What is your least favourite type of photography?
I haven’t much interest in food photography and documentary photography is a genre I haven’t really tried. I haven’t tried fashion photography either, and I don’t think I’ll be doing it anytime soon.
There are two types of photography that interest me but in which I haven’t yet made much progress.
One is portrait photography, and the other is architectural photography.
Initially when I started photography, I steered away from portrait photography as I felt that it was a difficult area to get right.
Also, I didn’t know where I would get subjects who would pose to have their portrait taken.
Then my first grandchild was born and suddenly I was into baby portraits with a ‘willing’ subject.
As she has grown, I have had many opportunities to photograph candid images of a child at play, and her little sister now obliges for the baby portraits!
That leaves architectural photography.
I happened to discover a few YouTube channels which gave some tips on how to get interesting images in architectural photography, so I decided to give this form of photography a try, for three main reasons:
(a) I think it will provide me with a new challenge, which will benefit my overall progress in photography.
(b) It is a good winter photography activity.
(c) It will give me an opportunity to learn new skills and techniques.
As in all types of photography, it is not always easy to capture a good image in architectural photography.
It's not simply a matter of going out and snapping buildings. That might give us images, but it won’t give us images that are pleasing to the human eye and that, after all, is always our aim in photography.
How we compose our images is a key element in successful architectural photography.
Architects design buildings in a certain way for a reason so if we can make the most of these design elements in our compositions, we have a good chance of capturing a good photograph.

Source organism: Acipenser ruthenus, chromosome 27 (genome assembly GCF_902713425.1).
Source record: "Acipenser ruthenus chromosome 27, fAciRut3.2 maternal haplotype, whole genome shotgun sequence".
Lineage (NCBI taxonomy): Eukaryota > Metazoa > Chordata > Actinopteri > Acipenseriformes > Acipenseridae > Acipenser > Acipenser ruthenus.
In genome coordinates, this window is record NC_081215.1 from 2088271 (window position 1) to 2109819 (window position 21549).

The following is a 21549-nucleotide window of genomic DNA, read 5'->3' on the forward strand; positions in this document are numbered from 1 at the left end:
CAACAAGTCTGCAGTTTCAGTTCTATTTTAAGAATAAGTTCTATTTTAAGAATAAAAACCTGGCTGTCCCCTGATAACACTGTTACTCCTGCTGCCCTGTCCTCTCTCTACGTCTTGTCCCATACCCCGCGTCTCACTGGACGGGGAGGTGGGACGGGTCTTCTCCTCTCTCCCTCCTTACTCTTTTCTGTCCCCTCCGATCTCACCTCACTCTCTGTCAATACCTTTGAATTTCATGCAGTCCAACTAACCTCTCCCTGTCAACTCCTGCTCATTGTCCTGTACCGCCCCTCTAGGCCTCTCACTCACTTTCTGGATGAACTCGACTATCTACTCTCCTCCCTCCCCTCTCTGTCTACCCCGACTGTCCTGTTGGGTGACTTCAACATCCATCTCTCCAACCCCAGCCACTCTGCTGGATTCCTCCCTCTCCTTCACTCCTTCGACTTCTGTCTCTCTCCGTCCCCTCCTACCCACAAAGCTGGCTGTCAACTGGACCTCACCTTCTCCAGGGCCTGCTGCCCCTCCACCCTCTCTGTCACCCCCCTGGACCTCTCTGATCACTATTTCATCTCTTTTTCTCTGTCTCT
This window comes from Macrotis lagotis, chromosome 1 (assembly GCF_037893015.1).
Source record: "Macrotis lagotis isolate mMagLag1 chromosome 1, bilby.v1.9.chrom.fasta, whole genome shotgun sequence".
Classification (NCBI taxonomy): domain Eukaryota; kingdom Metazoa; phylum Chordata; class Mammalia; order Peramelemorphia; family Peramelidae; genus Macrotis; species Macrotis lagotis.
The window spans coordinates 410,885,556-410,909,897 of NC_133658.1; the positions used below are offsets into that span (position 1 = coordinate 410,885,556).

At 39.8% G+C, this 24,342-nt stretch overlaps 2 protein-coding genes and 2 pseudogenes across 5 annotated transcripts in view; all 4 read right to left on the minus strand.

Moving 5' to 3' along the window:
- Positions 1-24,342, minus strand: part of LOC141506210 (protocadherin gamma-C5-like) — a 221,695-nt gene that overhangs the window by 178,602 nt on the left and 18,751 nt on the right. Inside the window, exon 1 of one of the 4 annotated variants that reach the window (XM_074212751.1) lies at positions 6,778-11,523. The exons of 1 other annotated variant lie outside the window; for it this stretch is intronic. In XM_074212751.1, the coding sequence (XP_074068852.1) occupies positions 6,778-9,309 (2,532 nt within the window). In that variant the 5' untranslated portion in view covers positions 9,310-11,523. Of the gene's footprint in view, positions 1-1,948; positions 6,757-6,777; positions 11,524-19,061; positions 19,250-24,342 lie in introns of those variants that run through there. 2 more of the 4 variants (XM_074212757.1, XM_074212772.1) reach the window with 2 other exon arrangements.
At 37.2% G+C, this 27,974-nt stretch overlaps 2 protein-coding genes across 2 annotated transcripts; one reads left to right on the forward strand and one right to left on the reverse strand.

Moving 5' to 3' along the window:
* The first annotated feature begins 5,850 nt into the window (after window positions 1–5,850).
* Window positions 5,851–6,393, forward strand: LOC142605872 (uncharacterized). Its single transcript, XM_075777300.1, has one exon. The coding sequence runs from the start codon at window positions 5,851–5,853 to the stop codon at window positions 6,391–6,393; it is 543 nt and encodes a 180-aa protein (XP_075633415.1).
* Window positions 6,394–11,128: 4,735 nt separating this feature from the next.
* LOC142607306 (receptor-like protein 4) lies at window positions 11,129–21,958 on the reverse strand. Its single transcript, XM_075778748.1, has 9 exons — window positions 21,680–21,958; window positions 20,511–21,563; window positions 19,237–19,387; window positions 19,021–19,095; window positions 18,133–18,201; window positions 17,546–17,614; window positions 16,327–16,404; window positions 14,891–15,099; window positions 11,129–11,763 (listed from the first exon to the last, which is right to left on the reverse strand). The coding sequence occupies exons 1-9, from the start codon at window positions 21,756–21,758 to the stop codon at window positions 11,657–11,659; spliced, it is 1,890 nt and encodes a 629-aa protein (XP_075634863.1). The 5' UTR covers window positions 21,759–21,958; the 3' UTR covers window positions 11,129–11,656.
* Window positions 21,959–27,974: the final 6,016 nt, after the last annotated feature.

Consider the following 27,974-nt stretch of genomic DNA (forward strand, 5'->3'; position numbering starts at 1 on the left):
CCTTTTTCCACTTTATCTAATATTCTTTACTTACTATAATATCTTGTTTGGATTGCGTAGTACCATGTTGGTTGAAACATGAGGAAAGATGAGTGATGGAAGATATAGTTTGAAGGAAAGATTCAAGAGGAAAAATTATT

Composition is central to all types of photography. Some of the main elements of photography, such as shape, line, texture, form, scale and pattern are dominant elements in architecture. If we concentrate on working with the geometry of buildings, it will give us something definite to work with.
Symmetry, and indeed asymmetry, are also found in abundance in the built environment and they offer opportunities to create pleasing images.
One of the most fascinating aspects of architectural photography is the sheer diversity of buildings we find in our towns and cities. This diversity is also evident between cities and between city and countryside.
There are buildings representative of different eras and made up of the many influences of the people who lived in the place and their design preferences.
As part of this delve into architectural photography, I was led into doing some research on the key architectural influences in my own city and country, which proved to be a very interesting activity.
Below are some of my initial images in this genre of photography.